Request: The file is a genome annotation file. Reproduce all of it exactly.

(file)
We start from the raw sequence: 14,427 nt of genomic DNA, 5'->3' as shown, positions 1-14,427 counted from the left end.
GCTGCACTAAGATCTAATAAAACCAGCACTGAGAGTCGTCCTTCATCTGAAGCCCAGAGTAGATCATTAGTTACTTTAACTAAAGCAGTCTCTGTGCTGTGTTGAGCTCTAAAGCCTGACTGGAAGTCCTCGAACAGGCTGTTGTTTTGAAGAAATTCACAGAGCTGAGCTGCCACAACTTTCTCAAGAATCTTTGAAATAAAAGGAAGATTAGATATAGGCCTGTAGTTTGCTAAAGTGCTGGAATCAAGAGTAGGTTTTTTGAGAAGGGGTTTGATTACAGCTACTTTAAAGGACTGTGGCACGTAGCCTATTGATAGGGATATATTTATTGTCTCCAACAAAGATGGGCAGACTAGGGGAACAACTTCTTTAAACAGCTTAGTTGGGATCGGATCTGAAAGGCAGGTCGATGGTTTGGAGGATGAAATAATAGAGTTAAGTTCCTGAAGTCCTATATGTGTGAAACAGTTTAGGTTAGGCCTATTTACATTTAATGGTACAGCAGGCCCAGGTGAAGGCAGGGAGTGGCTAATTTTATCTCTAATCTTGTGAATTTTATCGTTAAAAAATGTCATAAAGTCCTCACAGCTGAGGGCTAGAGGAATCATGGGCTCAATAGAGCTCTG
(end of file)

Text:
We start from the raw sequence: 14,427 nt of genomic DNA, 5'->3' as shown, positions 1-14,427 counted from the left end.
GCTGCACTAAGATCTAATAAAACCAGCACTGAGAGTCGTCCTTCATCTGAAGCCCAGAGTAGATCATTAGTTACTTTAACTAAAGCAGTCTCTGTGCTGTGTTGAGCTCTAAAGCCTGACTGGAAGTCCTCGAACAGGCTGTTGTTTTGAAGAAATTCACAGAGCTGAGCTGCCACAACTTTCTCAAGAATCTTTGAAATAAAAGGAAGATTAGATATAGGCCTGTAGTTTGCTAAAGTGCTGGAATCAAGAGTAGGTTTTTTGAGAAGGGGTTTGATTACAGCTACTTTAAAGGACTGTGGCACGTAGCCTATTGATAGGGATATATTTATTGTCTCCAACAAAGATGGGCAGACTAGGGGAACAACTTCTTTAAACAGCTTAGTTGGGATCGGATCTGAAAGGCAGGTCGATGGTTTGGAGGATGAAATAATAGAGTTAAGTTCCTGAAGTCCTATATGTGTGAAACAGTTTAGGTTAGGCCTATTTACATTTAATGGTACAGCAGGCCCAGGTGAAGGCAGGGAGTGGCTAATTTTATCTCTAATCTTGTGAATTTTATCGTTAAAAAATGTCATAAAGTCCTCACAGCTGAGGGCTAGAGGAATCATGGGCTCAATAGAGCTCTG